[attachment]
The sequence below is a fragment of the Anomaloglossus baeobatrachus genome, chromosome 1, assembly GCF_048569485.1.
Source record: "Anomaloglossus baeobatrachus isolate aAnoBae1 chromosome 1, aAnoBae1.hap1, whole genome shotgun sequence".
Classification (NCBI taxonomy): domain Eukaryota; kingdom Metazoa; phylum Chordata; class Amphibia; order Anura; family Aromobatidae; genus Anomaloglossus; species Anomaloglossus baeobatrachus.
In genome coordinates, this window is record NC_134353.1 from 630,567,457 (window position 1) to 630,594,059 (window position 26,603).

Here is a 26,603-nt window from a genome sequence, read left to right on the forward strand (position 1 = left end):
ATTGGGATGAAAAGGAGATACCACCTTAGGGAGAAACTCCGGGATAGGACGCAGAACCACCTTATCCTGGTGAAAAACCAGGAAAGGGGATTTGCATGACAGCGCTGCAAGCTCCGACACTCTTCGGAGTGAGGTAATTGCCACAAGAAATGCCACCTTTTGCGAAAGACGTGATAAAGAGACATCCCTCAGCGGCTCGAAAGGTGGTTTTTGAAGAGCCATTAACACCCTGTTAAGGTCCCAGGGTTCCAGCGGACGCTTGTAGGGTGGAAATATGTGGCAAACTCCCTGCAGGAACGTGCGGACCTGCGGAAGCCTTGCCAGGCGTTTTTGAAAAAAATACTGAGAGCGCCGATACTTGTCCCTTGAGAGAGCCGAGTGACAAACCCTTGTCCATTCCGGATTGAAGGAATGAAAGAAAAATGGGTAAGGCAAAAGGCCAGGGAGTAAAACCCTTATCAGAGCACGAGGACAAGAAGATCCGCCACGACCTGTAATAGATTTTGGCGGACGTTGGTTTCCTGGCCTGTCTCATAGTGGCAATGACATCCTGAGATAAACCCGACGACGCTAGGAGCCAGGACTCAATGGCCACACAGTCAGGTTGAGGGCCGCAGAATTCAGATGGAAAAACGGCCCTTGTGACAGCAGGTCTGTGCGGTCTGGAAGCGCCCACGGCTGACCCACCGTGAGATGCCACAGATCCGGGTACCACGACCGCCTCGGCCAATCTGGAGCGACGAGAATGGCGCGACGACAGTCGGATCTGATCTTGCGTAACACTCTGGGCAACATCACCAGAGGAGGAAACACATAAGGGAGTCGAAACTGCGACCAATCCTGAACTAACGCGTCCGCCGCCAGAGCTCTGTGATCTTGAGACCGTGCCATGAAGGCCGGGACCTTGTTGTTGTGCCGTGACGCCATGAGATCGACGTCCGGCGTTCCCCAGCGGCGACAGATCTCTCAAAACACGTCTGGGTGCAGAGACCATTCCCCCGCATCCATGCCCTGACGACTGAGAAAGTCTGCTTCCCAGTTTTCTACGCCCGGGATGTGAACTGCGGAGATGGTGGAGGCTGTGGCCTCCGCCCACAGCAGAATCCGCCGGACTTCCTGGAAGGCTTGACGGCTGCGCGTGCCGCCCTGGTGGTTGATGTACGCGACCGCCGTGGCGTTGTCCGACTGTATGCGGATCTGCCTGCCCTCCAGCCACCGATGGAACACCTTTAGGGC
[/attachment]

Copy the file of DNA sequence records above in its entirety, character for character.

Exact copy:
The sequence below is a fragment of the Anomaloglossus baeobatrachus genome, chromosome 1, assembly GCF_048569485.1.
Source record: "Anomaloglossus baeobatrachus isolate aAnoBae1 chromosome 1, aAnoBae1.hap1, whole genome shotgun sequence".
Classification (NCBI taxonomy): domain Eukaryota; kingdom Metazoa; phylum Chordata; class Amphibia; order Anura; family Aromobatidae; genus Anomaloglossus; species Anomaloglossus baeobatrachus.
In genome coordinates, this window is record NC_134353.1 from 630,567,457 (window position 1) to 630,594,059 (window position 26,603).

Here is a 26,603-nt window from a genome sequence, read left to right on the forward strand (position 1 = left end):
ATTGGGATGAAAAGGAGATACCACCTTAGGGAGAAACTCCGGGATAGGACGCAGAACCACCTTATCCTGGTGAAAAACCAGGAAAGGGGATTTGCATGACAGCGCTGCAAGCTCCGACACTCTTCGGAGTGAGGTAATTGCCACAAGAAATGCCACCTTTTGCGAAAGACGTGATAAAGAGACATCCCTCAGCGGCTCGAAAGGTGGTTTTTGAAGAGCCATTAACACCCTGTTAAGGTCCCAGGGTTCCAGCGGACGCTTGTAGGGTGGAAATATGTGGCAAACTCCCTGCAGGAACGTGCGGACCTGCGGAAGCCTTGCCAGGCGTTTTTGAAAAAAATACTGAGAGCGCCGATACTTGTCCCTTGAGAGAGCCGAGTGACAAACCCTTGTCCATTCCGGATTGAAGGAATGAAAGAAAAATGGGTAAGGCAAAAGGCCAGGGAGTAAAACCCTTATCAGAGCACGAGGACAAGAAGATCCGCCACGACCTGTAATAGATTTTGGCGGACGTTGGTTTCCTGGCCTGTCTCATAGTGGCAATGACATCCTGAGATAAACCCGACGACGCTAGGAGCCAGGACTCAATGGCCACACAGTCAGGTTGAGGGCCGCAGAATTCAGATGGAAAAACGGCCCTTGTGACAGCAGGTCTGTGCGGTCTGGAAGCGCCCACGGCTGACCCACCGTGAGATGCCACAGATCCGGGTACCACGACCGCCTCGGCCAATCTGGAGCGACGAGAATGGCGCGACGACAGTCGGATCTGATCTTGCGTAACACTCTGGGCAACATCACCAGAGGAGGAAACACATAAGGGAGTCGAAACTGCGACCAATCCTGAACTAACGCGTCCGCCGCCAGAGCTCTGTGATCTTGAGACCGTGCCATGAAGGCCGGGACCTTGTTGTTGTGCCGTGACGCCATGAGATCGACGTCCGGCGTTCCCCAGCGGCGACAGATCTCTCAAAACACGTCTGGGTGCAGAGACCATTCCCCCGCATCCATGCCCTGACGACTGAGAAAGTCTGCTTCCCAGTTTTCTACGCCCGGGATGTGAACTGCGGAGATGGTGGAGGCTGTGGCCTCCGCCCACAGCAGAATCCGCCGGACTTCCTGGAAGGCTTGACGGCTGCGCGTGCCGCCCTGGTGGTTGATGTACGCGACCGCCGTGGCGTTGTCCGACTGTATGCGGATCTGCCTGCCCTCCAGCCACCGATGGAACACCTTTAGGGC